Name of Book: 3 in 1 (A Picture of God)
Author: Joanne Marxhausen
Illustrator: Benjamin Marxhausen
Publisher: Concordia Publishing House
Audience: Appropriate for Pre-readers through age seven. I would use this book as a teaching tool with any elementary age, even a Confirmation class.
Summary: This lovely picture book explores the notion of how an apple is like the Trinity. Just as an apple has three distinct parts – the peel, the flesh and the core – there are three distinct aspects of the Trinity. Although the text is minimal, it is the bright illustrations that the drive the story. Illustrator Benjamin Marxhausen employs bright, mostly primary colors in his simple clean images of all things apple. The familiar images of apples lend to the telling of this story. Author Joanne Marxhausen writes in a clear and precise language. The familiar apple is a tool to open the mystery of the Trinity. The beauty of this book is it’s simple explanation of the triune nature of God.
Literary elements at work in the story: The simple design of 3 in 1 is the beauty of this book. Generally, the layout follows a pattern of images and text describing attributes of an apple followed by images and text describing attributes of God. Each page has minimal text so that the eye is drawn to the illustration, such as a bright red apple with a single green leaf or a bright yellow circle on the facing page. Illustrative of this pattern, the book begins with a description and illustration of an apple as whole, followed by depiction God as one. Another example is the apple as three distinct parts followed by God as three distinct beings. The entire text is in bold capital letters. Some adult readers may find this distracting. I find it adds a silent significance to the story.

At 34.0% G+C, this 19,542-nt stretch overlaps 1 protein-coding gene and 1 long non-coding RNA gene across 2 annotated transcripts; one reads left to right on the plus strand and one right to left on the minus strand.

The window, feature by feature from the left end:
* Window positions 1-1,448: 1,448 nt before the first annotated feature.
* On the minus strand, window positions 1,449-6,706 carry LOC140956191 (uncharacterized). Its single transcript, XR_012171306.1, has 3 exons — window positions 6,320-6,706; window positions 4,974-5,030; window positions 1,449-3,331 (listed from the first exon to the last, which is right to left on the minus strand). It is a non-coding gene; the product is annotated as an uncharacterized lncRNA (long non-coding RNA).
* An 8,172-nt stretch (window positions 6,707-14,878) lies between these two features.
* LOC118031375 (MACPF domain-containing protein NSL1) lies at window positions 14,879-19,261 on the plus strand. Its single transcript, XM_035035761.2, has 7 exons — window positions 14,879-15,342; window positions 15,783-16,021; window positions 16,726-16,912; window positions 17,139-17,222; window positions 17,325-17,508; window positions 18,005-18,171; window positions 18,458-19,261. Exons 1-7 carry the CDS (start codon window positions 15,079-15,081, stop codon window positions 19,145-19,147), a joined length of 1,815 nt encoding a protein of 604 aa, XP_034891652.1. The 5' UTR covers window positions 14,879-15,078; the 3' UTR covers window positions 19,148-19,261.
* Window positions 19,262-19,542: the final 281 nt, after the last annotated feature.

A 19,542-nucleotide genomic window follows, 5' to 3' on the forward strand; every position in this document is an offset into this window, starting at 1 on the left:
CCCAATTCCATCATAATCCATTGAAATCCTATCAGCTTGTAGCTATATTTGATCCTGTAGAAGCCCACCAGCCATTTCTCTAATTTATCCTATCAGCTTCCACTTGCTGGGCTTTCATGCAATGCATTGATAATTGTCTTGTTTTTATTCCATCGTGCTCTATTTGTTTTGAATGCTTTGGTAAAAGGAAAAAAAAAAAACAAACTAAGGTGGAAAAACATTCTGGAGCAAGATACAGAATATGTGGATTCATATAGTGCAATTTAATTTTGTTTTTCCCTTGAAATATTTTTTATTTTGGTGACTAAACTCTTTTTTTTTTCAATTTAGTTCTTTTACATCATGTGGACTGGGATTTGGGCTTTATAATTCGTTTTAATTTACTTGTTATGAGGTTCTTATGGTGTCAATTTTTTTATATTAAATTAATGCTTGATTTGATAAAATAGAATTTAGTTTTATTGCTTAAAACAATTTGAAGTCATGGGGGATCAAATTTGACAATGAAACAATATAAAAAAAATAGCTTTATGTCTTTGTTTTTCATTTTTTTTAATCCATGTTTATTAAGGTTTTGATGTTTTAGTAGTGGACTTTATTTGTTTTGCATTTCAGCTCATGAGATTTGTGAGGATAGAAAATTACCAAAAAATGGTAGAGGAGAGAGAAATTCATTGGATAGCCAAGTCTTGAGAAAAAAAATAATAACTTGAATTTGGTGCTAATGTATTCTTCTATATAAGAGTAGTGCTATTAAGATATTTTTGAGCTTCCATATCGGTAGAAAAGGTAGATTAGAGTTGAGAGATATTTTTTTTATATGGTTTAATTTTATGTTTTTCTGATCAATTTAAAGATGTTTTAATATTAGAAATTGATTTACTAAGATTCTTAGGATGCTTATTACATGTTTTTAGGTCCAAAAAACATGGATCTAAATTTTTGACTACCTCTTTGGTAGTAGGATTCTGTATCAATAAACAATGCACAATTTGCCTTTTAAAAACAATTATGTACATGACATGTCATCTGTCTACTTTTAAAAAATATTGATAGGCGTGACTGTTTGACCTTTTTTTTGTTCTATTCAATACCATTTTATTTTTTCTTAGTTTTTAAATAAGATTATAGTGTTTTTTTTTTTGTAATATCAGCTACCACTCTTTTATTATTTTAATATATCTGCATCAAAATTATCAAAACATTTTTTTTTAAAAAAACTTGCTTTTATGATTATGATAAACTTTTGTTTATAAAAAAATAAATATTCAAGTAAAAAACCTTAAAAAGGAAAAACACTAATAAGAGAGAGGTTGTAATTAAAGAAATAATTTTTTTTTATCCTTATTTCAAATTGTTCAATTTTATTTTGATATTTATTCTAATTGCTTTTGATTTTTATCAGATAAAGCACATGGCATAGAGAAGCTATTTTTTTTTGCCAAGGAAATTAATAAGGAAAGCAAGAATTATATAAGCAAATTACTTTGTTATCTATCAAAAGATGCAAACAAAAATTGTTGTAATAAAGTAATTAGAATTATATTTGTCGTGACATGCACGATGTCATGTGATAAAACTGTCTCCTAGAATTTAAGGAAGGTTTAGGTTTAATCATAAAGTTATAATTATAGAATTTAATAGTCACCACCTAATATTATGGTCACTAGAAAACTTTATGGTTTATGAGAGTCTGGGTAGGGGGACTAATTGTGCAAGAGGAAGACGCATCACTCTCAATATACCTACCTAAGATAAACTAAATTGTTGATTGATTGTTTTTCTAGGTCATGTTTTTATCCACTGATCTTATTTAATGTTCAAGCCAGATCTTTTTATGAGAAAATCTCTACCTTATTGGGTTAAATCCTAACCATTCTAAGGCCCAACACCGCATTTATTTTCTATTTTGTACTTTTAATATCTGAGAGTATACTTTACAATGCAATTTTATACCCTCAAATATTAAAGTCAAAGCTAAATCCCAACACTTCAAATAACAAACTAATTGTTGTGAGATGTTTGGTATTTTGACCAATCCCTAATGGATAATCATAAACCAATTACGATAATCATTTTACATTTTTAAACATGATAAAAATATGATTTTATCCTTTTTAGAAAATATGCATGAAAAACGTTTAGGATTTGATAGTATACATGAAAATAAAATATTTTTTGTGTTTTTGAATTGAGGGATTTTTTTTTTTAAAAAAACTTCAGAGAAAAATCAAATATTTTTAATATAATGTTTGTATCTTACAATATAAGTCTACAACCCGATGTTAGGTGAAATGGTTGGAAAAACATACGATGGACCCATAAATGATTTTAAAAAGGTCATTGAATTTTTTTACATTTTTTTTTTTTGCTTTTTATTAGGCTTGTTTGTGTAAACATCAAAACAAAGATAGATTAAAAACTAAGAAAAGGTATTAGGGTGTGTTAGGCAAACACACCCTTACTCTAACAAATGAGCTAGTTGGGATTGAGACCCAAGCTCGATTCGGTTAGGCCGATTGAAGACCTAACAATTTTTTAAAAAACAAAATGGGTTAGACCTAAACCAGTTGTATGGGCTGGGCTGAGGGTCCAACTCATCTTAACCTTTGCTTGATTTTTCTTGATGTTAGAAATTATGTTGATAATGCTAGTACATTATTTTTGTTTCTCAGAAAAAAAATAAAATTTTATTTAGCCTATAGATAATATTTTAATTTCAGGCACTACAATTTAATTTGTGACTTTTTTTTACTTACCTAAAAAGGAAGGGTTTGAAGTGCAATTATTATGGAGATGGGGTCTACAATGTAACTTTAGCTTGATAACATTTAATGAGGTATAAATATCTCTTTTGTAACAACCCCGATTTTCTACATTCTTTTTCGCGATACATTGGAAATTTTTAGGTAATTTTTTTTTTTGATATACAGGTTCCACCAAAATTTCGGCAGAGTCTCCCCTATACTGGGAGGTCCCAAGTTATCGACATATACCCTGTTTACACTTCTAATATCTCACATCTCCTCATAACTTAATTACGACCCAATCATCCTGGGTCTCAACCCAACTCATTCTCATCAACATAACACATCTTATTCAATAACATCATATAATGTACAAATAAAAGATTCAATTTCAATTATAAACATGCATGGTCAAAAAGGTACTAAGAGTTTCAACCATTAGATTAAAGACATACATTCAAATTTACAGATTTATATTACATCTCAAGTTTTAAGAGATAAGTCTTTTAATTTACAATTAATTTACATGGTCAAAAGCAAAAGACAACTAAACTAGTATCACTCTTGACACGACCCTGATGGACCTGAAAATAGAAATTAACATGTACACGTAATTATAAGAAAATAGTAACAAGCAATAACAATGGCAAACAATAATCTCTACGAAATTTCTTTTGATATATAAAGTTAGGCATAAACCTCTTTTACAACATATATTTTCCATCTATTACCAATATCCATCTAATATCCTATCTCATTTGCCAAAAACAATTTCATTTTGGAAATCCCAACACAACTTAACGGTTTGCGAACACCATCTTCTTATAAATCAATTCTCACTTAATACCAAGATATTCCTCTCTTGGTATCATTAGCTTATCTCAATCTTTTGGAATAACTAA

(How) does the perspective on gender/race/culture/economics/ability make a difference to the story? The author consistently assigns the male gender to God. Those sensitive to gender-neutral depictions of God and the Trinity must be aware of this. Otherwise, myopia has blinded me. I see this story as a race/culture/economics/ability neutral.
Theological conversation partners: The book invites conversations about the meaning of the Trinity. The stripped down analogy of how an apple is like the Trinity allows for basic understanding of very weighty theological issues.
Faith Talk Questions:
Because 3 in 1 is sublimely simple, it can be used as a teaching tool at many levels.
- Elementary age group, possible faith talk questions might include:
a) Besides the apple in this story, can you think of something else that has three distinct parts, yet is one?
b) The peel protects the rest of the tasty apple. Can you think of ways that God protects us?
c) How can you plant a seed of faith in yourself? In other people?
d) What are some ways you can make you faith grow big like an apple tree?
e) The book tells us grown up faith is strong and bears healthy fruit, just like an apple tree. What are some of the fruits of a grown up faith? Did you know these are called Fruits of the Spirit?
- In a Confirmation class, possible faith talk questions might include:
a) Read Jesus’ Great Commission, found in Matthew 28: 16-20. Do you recognize the three aspects of God here?
b) Why would Jesus use this way of describing his own divinity at this time?
c) Do you remember your own baptism? Or a baptism you have seen in church? Why do we baptize in the name of “Father and of the Son and of the Holy Spirit.”
d) Find a copy of both the Apostles Creed and the Nicene Creed. Do you recognize the three aspects of God in these creeds? Why is it so important for us to state this? Are these two creeds important to your individual faith?
This review was written by Union Presbyterian Seminary student Cheryl Couch-Thomas.
3 in 1 (A Picture of God) by Storypath is licensed under a Creative Commons Attribution-NonCommercial 4.0 International License.